Salt Lake City, Utah
June 20, 2004
June 20, 2004
June 23, 2004
9.1381.1 - 9.1381.5
Using Matlab to Teach the Introductory Computer-Programming Course for Engineers Asad Azemi Laura Pauley Department of Engineering Department of Mechanical and Pennsylvania State University Nuclear Engineering Delaware County Campus Pennsylvania State University Media, PA 19063 University Park, PA 16802 E-mail: firstname.lastname@example.org E-mail: LPauley@psu.edu
The introductory computer-programming course for engineers is usually taught using the C++ programming language. This work describes our current effort to introduce a pilot project, which can be used in an evaluation process by those departments that would like to substitute Matlab for C++. Those who would like to continue the current practice, but are looking for more challenging problems/projects involving Matlab can also use the project outcome. The project, at this time, is not calling for elimination of C++, but merely a reversal of our on-going practice at Penn State; namely, twelve weeks of Matlab and two weeks of C++. A discussion of the advantages and disadvantages of conducting a computer-programming course in this format are included.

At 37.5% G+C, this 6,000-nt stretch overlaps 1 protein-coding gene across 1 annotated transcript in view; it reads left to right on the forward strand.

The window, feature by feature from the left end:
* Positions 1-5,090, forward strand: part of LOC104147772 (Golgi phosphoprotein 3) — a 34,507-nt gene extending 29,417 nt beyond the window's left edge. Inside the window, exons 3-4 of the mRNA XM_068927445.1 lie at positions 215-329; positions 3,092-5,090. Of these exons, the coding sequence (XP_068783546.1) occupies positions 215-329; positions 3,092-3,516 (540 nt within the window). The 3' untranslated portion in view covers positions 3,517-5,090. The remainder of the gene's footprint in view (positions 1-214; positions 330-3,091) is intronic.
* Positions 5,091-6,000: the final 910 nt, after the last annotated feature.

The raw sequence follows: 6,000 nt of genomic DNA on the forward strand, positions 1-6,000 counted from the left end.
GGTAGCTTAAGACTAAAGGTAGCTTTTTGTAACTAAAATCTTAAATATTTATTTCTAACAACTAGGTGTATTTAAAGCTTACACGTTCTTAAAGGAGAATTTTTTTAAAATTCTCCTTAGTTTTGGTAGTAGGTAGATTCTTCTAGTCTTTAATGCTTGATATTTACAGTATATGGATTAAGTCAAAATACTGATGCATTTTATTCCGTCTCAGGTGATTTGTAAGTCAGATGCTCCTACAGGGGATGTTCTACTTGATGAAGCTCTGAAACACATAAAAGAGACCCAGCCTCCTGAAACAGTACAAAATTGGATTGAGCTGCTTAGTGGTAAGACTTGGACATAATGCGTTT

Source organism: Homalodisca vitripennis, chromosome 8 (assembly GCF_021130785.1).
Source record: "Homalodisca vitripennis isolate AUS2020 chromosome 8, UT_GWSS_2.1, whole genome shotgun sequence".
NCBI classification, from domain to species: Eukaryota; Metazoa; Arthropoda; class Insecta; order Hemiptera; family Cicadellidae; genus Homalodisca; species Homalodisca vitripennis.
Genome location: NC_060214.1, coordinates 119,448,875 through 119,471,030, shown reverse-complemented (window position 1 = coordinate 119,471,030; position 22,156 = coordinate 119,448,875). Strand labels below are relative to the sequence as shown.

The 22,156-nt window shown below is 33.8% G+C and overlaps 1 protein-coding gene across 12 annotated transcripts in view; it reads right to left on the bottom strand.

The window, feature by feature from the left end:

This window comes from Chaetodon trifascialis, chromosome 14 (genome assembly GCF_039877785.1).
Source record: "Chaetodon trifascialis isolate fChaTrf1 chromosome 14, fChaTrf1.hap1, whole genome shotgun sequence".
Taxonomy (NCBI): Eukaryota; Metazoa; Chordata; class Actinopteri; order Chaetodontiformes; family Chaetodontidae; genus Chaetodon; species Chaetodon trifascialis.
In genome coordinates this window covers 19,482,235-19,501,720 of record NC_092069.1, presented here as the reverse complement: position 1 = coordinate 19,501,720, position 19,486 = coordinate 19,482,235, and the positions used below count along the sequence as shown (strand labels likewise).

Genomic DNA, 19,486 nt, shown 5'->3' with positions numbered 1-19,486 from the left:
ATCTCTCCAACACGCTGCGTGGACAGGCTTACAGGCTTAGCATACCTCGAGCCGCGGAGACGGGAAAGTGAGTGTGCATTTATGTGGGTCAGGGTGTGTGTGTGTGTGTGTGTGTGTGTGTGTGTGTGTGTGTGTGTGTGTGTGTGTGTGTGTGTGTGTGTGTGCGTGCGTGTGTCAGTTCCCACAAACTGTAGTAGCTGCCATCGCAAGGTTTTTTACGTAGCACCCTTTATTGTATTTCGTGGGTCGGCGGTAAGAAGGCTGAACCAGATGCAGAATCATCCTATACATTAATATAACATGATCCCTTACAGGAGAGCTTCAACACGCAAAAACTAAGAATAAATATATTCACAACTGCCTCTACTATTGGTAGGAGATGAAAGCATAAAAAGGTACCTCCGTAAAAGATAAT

Computer programming has been part of the engineering curriculum since the dawn of the computer age. The course is typically taught during the freshman or first semester of the sophomore year to ensure that students have sufficient programming background for solving problems in engineering courses. Although the assignments usually require some mathematical and/or basic physics/engineering background, the course is focused around programming concepts. Most universities use a “teach-a-language” approach in teaching this course, which means students work with a general-purpose programming language (e.g. C++, Java, or FORTRAN) that is sufficiently flexible to build anything that needs to be built. This approach provides training in programming, but is so time consuming that there is little opportunity left to learn about computation.
II. Current practice
The introductory computer-programming course for engineers, which was once dominated by FORTRAN for several decades, was gradually changed to C and later to C++ during the late 1980’s and early 1990’s. Currently most universities require only one computer-programming Proceedings of the 2004 American Society for Engineering Education Annual Conference & Exposition Copyright © 2004, American Society for Engineering Education
Azemi, A. (2004, June), Using Matlab To Teach The Introductory Computer Programming Course For Engineers Paper presented at 2004 Annual Conference, Salt Lake City, Utah. https://peer.asee.org/12728
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